Many pages on the Internet tell you how to make a spot welder from a discarded microwave oven. We always thought it was a crazy idea. And then a couple of the more experienced ylab members told us it made sense and would not result in electrocution or being nuked into a medium-rare meat sack.
That explains some of the microwave parts that were lying around our workshop.
Like any good project and action hero movie, there has to be a critical failure and despair moment. Ours happened during disassembly. Newer microwaves don’t have the kind of transformer you need for the project.
This isn’t what microwave transformers look like on all those other web pages.
Yeah, manufacturers cheap-out nowadays. You gotta do something to get that price down to $79.
Fortunately, some of the ylab packrats better-equipped members have accumulated some gear over the years and may be under pressure to clean out basement/storage shed/living room/all of the above. A nice one was donated to the cause, along with some awesome copper channels for the spot-welder arms.
This is what a *real* transformer looks like.
Channeling our excess energy with copper.
We won’t get into the detail of how the transformer was modded because (a) other websites have that info and (b) please don’t sue us. That big black cable may have been added as part of the process.
Since spot welder transformers allegedly produce some heat, we decided to make use of the microwave fan.
And that nice, shiny stainless steel enclosure… can’t let that go to waste. A bit of sawing, bending and shearing later, we have a pretty good cover.
Microwave enclosure – before surgery.
An old light switch a PC power cable, some drilling and tapping or the copper channels, and the project is moving ahead nicely.
Action hero movies always have moments of suspense. So we’ll leave you in suspense and post later on how this wraps up. Because we haven’t wrapped it up yet.
Ylab’s hosts at the David Dunlap Observatory have a nice simple reception desk – but they want the ability to lock up whatever is on top. You know, big things than won’t fit in a drawer. Which is kind of impractical because there are no drawers on the desk. They asked us if we could do something about it. We like a challenge. We put ylab member Metal Master Miro to work on it.
Aluminum panels can cover the opening, but they need support. The requirement is to make them removable and have them discretely stored.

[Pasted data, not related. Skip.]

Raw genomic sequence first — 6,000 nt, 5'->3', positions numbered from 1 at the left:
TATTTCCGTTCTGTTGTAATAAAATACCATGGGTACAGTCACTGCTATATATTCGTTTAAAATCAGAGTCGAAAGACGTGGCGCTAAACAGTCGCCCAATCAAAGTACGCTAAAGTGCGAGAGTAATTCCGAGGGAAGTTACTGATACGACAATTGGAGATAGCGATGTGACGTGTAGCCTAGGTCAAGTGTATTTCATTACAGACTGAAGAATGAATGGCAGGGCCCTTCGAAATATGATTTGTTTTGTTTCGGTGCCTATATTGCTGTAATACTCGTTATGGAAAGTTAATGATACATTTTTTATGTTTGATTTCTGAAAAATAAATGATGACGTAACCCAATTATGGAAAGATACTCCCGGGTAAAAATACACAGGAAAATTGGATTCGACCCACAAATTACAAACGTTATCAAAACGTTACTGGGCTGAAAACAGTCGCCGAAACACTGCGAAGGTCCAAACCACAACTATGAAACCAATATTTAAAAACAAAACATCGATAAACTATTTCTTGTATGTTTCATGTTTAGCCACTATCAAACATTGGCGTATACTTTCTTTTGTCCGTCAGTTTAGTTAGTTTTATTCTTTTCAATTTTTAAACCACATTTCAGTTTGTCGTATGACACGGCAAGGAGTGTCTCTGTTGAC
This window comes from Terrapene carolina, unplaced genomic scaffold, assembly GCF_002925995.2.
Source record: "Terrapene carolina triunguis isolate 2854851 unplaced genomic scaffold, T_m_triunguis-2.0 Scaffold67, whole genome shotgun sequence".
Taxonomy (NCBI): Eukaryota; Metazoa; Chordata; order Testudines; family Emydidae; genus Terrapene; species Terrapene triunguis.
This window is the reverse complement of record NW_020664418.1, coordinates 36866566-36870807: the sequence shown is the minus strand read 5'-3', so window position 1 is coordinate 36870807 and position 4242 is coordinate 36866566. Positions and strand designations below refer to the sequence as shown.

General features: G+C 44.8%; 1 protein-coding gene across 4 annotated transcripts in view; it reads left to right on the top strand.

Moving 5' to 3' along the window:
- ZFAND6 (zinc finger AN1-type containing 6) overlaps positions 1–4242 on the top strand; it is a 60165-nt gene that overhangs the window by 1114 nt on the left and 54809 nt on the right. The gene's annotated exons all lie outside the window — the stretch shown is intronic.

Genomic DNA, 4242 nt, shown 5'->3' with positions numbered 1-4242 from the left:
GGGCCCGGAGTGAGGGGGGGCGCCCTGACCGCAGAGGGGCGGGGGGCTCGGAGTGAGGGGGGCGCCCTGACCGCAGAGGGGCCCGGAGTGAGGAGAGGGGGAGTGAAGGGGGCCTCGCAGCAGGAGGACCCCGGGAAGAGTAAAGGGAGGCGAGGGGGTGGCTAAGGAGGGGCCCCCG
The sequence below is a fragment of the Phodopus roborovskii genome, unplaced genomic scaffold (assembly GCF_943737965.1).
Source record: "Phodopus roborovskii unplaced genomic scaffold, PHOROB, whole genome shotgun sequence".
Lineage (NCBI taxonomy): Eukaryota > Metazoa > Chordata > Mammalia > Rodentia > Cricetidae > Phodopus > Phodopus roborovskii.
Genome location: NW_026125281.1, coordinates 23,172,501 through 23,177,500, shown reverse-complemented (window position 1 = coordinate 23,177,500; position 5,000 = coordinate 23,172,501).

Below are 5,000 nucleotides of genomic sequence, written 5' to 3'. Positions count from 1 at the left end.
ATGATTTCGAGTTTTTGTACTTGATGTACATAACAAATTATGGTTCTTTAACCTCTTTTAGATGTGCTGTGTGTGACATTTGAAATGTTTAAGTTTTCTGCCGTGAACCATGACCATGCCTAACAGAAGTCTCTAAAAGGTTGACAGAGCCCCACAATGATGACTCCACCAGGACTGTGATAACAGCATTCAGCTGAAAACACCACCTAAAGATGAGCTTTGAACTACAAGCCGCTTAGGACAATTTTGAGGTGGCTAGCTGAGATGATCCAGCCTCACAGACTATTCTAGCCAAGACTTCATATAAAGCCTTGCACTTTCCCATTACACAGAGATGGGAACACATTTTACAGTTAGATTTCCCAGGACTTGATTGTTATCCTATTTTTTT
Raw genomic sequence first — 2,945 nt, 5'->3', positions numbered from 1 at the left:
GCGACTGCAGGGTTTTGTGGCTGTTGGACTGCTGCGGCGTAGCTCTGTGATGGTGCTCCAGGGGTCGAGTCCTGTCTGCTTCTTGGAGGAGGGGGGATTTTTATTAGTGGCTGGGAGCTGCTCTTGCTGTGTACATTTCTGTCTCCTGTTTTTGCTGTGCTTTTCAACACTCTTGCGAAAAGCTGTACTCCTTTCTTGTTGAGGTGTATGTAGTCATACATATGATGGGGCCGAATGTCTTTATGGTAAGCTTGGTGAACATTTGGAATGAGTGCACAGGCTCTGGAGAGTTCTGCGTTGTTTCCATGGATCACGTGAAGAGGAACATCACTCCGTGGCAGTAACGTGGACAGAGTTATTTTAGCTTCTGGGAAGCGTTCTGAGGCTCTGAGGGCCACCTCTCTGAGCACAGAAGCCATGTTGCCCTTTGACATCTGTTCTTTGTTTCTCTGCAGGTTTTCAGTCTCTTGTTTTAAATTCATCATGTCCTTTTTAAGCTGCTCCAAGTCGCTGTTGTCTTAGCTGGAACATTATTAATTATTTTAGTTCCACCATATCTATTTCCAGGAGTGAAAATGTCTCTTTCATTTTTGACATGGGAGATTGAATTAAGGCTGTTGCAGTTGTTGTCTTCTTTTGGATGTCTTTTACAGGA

We started with some solid 1/4” square aluminum bars. We milled a channel on the aluminum to hold the panels, and drilled and countersunk holes for the mounting screws.
Aluminum bars, before and after milling and drilling
Nicely mounted on the desk to hold the panels.
Then we worked the panels. Aluminum sheets in the thickness we use is not quite rigid enough for the span, so we made reinforcement bars and riveted them to the sheets.
Miro knows the drill.
A riveting process, followed by shot peening the rivets.
For all the pieces, a copious amount of filing and elbow grease was required to soften up rough edges.
Not the filing cabinet you expected.
We made and mounted supports for discretely storing the panels when not in use.
No visible means of support. At least not when looking from the top.
And finally, it all goes together in four simple steps.
Slide in the top…
… snug it up into the hidden support brackets…
… slide down the front panel…
… and tuck in the locking tabs.
Just add padlock. We’ll take off the protective plastic layer and clear coat it after it’s been inspected.
And with all the milling, drilling and filing, we got our money’s worth out of this guy.
Last week, we provided updates 1, 2 and 3 on the City of Richmond Hill’s DDO activities over the spring and summer. Ylab helped out with all of them, but those were not our core maker activities.
Our makers quietly been up to all kinds of things in our basement lair. We’re now taking the time to catch up and update everyone on some of the more interesting projects.
Reliable 3D Printing. Finally.
We got our hands on a Qidi 3D printer earlier in the year. It’s a very flexible unit, with dual extruders capable of handling PLA, ABS and the related support filaments. But it was kind under-used as we worked out how to operate it reliably with PLA and ABS filaments, and with separate support material for the complex jobs.
After much trial and error, software tests, and burning through plastic like a trophy wife on shopping day (ed: we can’t take credit for that cheap line), we were confident enough to hold our first 3D printer certification class and let people at it.
The verdict: it’s a quality, super-reliable printer.
Our first real user was making some robotics parts out of ABS. Test passed, but it was a relatively short print job.
Another member is doing some consumer product re-design (we can’t talk about it), and ran a complex job with lots of support. 4 hour print time. It came out flawless.
The ylab member Craig of Halloween Electric Chair frame gave it a real challenge for his next project. 14-hour overnight job.
No problems. No jams. All good.
It’s a big step up in quality and reliability from the earlier units our members generously loaned us to get started.